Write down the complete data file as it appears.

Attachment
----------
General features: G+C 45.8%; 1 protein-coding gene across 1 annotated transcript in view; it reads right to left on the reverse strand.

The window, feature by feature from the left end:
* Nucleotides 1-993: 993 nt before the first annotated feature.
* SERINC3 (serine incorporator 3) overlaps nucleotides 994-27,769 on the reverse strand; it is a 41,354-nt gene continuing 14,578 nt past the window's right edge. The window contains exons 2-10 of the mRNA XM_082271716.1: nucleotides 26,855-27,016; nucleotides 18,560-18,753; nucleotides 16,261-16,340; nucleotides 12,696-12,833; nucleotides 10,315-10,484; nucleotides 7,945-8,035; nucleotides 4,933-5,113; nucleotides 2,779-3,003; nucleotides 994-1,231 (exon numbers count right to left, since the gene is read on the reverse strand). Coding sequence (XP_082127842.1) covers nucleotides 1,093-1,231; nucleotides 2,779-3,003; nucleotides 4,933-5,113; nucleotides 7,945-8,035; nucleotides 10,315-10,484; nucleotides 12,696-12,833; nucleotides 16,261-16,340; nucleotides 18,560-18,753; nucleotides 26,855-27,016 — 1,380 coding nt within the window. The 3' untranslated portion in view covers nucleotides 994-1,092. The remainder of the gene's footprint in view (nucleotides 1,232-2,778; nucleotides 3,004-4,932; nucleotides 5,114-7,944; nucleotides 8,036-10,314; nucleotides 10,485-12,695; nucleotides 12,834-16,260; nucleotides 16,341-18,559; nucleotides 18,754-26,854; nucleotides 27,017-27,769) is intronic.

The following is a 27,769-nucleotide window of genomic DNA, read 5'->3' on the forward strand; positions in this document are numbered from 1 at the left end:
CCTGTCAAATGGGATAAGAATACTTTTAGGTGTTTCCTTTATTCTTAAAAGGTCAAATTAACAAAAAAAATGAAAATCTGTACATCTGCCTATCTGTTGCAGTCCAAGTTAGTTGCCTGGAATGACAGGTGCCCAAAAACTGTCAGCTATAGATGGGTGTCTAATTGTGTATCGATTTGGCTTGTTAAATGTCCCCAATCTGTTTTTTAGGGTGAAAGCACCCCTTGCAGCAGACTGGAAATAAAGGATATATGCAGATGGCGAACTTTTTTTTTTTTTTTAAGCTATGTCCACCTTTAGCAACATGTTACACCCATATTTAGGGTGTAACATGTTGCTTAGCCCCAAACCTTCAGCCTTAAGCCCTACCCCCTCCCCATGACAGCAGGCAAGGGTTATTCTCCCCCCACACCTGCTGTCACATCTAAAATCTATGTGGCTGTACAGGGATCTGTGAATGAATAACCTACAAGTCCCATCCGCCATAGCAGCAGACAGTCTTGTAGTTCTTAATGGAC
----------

General features: G+C 45.8%; 1 protein-coding gene across 1 annotated transcript in view; it reads right to left on the reverse strand.

The window, feature by feature from the left end:
* Nucleotides 1-993: 993 nt before the first annotated feature.
* SERINC3 (serine incorporator 3) overlaps nucleotides 994-27,769 on the reverse strand; it is a 41,354-nt gene continuing 14,578 nt past the window's right edge. The window contains exons 2-10 of the mRNA XM_082271716.1: nucleotides 26,855-27,016; nucleotides 18,560-18,753; nucleotides 16,261-16,340; nucleotides 12,696-12,833; nucleotides 10,315-10,484; nucleotides 7,945-8,035; nucleotides 4,933-5,113; nucleotides 2,779-3,003; nucleotides 994-1,231 (exon numbers count right to left, since the gene is read on the reverse strand). Coding sequence (XP_082127842.1) covers nucleotides 1,093-1,231; nucleotides 2,779-3,003; nucleotides 4,933-5,113; nucleotides 7,945-8,035; nucleotides 10,315-10,484; nucleotides 12,696-12,833; nucleotides 16,261-16,340; nucleotides 18,560-18,753; nucleotides 26,855-27,016 — 1,380 coding nt within the window. The 3' untranslated portion in view covers nucleotides 994-1,092. The remainder of the gene's footprint in view (nucleotides 1,232-2,778; nucleotides 3,004-4,932; nucleotides 5,114-7,944; nucleotides 8,036-10,314; nucleotides 10,485-12,695; nucleotides 12,834-16,260; nucleotides 16,341-18,559; nucleotides 18,754-26,854; nucleotides 27,017-27,769) is intronic.

The following is a 27,769-nucleotide window of genomic DNA, read 5'->3' on the forward strand; positions in this document are numbered from 1 at the left end:
CCTGTCAAATGGGATAAGAATACTTTTAGGTGTTTCCTTTATTCTTAAAAGGTCAAATTAACAAAAAAAATGAAAATCTGTACATCTGCCTATCTGTTGCAGTCCAAGTTAGTTGCCTGGAATGACAGGTGCCCAAAAACTGTCAGCTATAGATGGGTGTCTAATTGTGTATCGATTTGGCTTGTTAAATGTCCCCAATCTGTTTTTTAGGGTGAAAGCACCCCTTGCAGCAGACTGGAAATAAAGGATATATGCAGATGGCGAACTTTTTTTTTTTTTTTAAGCTATGTCCACCTTTAGCAACATGTTACACCCATATTTAGGGTGTAACATGTTGCTTAGCCCCAAACCTTCAGCCTTAAGCCCTACCCCCTCCCCATGACAGCAGGCAAGGGTTATTCTCCCCCCACACCTGCTGTCACATCTAAAATCTATGTGGCTGTACAGGGATCTGTGAATGAATAACCTACAAGTCCCATCCGCCATAGCAGCAGACAGTCTTGTAGTTCTTAATGGAC